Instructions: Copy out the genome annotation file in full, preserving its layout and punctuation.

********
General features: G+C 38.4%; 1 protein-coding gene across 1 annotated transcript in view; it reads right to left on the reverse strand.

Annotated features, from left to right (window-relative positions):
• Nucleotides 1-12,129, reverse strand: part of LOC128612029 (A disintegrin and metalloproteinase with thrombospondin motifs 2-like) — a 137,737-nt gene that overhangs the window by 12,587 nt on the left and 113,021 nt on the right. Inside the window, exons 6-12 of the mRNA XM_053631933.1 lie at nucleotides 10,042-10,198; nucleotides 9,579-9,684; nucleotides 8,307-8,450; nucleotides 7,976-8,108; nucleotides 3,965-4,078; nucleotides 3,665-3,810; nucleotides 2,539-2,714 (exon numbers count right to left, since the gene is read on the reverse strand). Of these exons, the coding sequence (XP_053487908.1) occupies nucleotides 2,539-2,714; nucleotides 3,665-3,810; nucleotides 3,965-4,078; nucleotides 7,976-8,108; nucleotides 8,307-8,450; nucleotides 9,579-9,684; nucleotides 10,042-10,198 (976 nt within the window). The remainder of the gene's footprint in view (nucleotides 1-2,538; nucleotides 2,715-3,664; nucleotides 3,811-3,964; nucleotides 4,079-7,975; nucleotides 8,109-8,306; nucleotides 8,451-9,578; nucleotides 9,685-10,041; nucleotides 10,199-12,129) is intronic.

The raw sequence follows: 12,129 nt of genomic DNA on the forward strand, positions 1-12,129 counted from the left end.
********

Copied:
General features: G+C 38.4%; 1 protein-coding gene across 1 annotated transcript in view; it reads right to left on the reverse strand.

Annotated features, from left to right (window-relative positions):
• Nucleotides 1-12,129, reverse strand: part of LOC128612029 (A disintegrin and metalloproteinase with thrombospondin motifs 2-like) — a 137,737-nt gene that overhangs the window by 12,587 nt on the left and 113,021 nt on the right. Inside the window, exons 6-12 of the mRNA XM_053631933.1 lie at nucleotides 10,042-10,198; nucleotides 9,579-9,684; nucleotides 8,307-8,450; nucleotides 7,976-8,108; nucleotides 3,965-4,078; nucleotides 3,665-3,810; nucleotides 2,539-2,714 (exon numbers count right to left, since the gene is read on the reverse strand). Of these exons, the coding sequence (XP_053487908.1) occupies nucleotides 2,539-2,714; nucleotides 3,665-3,810; nucleotides 3,965-4,078; nucleotides 7,976-8,108; nucleotides 8,307-8,450; nucleotides 9,579-9,684; nucleotides 10,042-10,198 (976 nt within the window). The remainder of the gene's footprint in view (nucleotides 1-2,538; nucleotides 2,715-3,664; nucleotides 3,811-3,964; nucleotides 4,079-7,975; nucleotides 8,109-8,306; nucleotides 8,451-9,578; nucleotides 9,685-10,041; nucleotides 10,199-12,129) is intronic.

The raw sequence follows: 12,129 nt of genomic DNA on the forward strand, positions 1-12,129 counted from the left end.